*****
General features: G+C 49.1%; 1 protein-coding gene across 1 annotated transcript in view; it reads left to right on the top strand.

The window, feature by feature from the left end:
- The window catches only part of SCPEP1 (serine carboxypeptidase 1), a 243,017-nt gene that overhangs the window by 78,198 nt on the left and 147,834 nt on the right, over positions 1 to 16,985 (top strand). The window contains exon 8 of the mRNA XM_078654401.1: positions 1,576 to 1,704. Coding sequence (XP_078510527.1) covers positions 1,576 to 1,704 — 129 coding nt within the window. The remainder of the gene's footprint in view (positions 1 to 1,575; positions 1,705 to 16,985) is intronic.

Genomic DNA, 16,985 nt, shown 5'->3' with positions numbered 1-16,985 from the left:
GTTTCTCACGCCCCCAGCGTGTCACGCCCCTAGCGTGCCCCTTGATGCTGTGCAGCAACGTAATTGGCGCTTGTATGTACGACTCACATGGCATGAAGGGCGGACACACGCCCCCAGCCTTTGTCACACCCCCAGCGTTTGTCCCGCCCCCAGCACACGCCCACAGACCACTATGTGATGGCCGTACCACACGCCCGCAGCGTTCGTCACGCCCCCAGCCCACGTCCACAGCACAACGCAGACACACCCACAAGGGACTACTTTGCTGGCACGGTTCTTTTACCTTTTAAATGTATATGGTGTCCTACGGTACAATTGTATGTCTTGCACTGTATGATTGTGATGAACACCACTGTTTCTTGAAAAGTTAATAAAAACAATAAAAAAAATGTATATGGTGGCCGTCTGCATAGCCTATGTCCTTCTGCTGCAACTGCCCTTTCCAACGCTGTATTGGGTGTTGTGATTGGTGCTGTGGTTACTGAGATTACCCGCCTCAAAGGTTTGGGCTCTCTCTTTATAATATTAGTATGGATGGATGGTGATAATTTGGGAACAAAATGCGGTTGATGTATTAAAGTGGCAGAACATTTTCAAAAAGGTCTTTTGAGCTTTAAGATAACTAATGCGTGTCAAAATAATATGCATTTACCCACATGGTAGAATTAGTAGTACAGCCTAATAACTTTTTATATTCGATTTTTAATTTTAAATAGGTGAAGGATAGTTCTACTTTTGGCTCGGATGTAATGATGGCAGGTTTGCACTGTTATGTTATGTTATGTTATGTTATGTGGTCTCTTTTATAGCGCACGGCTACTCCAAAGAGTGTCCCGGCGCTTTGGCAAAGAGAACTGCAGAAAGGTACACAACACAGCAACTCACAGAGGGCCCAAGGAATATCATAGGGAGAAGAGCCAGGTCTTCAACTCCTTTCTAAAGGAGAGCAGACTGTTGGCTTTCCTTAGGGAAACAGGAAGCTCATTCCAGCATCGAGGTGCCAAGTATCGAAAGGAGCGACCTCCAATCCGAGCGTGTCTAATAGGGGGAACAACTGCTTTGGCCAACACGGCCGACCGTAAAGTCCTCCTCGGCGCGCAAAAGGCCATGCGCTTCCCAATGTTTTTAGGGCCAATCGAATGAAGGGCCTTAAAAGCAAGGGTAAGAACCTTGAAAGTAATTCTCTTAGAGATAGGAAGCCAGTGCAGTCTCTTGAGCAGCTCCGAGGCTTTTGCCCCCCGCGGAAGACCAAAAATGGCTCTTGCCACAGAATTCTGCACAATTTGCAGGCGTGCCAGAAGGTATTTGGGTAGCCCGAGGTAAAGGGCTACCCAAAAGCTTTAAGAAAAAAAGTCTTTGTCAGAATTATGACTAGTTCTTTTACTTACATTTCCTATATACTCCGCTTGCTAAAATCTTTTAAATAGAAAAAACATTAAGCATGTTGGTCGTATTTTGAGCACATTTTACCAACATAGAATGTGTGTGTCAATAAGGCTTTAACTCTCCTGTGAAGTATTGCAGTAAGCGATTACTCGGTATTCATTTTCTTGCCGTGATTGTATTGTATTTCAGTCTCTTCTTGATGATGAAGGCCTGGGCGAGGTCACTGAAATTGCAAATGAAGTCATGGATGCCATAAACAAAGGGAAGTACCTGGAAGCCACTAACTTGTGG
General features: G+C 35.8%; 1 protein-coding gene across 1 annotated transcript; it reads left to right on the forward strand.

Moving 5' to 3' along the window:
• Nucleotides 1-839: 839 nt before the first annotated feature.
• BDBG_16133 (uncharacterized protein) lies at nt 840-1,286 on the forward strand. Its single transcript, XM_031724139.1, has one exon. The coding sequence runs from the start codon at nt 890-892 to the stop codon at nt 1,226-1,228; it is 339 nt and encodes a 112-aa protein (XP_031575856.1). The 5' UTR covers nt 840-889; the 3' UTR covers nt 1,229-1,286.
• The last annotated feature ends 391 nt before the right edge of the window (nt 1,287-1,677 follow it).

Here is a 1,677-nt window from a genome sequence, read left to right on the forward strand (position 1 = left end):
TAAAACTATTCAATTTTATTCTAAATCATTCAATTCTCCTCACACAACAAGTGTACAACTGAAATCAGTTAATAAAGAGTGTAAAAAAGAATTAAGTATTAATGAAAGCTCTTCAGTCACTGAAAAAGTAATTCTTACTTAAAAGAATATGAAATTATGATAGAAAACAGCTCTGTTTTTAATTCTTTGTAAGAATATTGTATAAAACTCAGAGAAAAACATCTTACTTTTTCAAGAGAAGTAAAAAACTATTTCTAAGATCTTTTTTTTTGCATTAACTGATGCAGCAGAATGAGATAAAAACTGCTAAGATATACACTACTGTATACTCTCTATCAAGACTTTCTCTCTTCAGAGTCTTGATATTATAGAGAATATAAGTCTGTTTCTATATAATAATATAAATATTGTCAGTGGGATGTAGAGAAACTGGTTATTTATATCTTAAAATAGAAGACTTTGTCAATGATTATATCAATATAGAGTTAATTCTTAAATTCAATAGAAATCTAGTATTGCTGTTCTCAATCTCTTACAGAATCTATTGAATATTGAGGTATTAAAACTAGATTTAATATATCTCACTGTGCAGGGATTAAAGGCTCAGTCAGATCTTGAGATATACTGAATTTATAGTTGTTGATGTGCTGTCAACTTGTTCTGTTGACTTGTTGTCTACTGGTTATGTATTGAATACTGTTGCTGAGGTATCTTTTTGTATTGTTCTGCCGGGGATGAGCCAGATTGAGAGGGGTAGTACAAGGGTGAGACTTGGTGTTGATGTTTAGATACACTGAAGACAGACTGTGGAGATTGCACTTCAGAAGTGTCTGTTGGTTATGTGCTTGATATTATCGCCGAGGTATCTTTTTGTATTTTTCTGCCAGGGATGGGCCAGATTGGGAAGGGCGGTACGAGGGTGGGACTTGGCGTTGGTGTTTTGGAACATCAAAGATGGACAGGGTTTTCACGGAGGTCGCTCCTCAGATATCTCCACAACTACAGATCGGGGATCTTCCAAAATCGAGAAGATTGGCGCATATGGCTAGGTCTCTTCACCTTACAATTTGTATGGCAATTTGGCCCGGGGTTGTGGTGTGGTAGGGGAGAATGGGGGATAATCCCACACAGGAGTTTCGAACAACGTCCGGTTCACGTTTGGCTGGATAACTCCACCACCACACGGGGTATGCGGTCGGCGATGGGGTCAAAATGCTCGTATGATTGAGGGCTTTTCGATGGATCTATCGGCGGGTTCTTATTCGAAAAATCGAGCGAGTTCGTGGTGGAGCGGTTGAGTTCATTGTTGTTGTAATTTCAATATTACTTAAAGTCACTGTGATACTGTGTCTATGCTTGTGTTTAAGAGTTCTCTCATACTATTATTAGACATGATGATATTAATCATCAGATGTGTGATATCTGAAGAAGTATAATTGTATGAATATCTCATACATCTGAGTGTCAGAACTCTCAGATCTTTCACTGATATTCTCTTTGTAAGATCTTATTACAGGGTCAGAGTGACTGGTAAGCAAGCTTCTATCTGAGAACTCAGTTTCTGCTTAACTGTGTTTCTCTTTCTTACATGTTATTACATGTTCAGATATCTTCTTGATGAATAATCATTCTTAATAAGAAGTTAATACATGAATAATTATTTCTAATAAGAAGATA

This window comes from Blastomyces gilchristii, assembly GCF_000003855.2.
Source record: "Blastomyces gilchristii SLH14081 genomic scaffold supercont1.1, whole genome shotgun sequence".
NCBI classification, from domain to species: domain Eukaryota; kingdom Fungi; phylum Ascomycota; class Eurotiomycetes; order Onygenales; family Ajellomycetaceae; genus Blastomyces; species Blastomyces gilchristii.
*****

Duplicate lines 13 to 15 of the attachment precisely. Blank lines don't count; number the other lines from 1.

This window comes from Blastomyces gilchristii, assembly GCF_000003855.2.
Source record: "Blastomyces gilchristii SLH14081 genomic scaffold supercont1.1, whole genome shotgun sequence".
NCBI classification, from domain to species: domain Eukaryota; kingdom Fungi; phylum Ascomycota; class Eurotiomycetes; order Onygenales; family Ajellomycetaceae; genus Blastomyces; species Blastomyces gilchristii.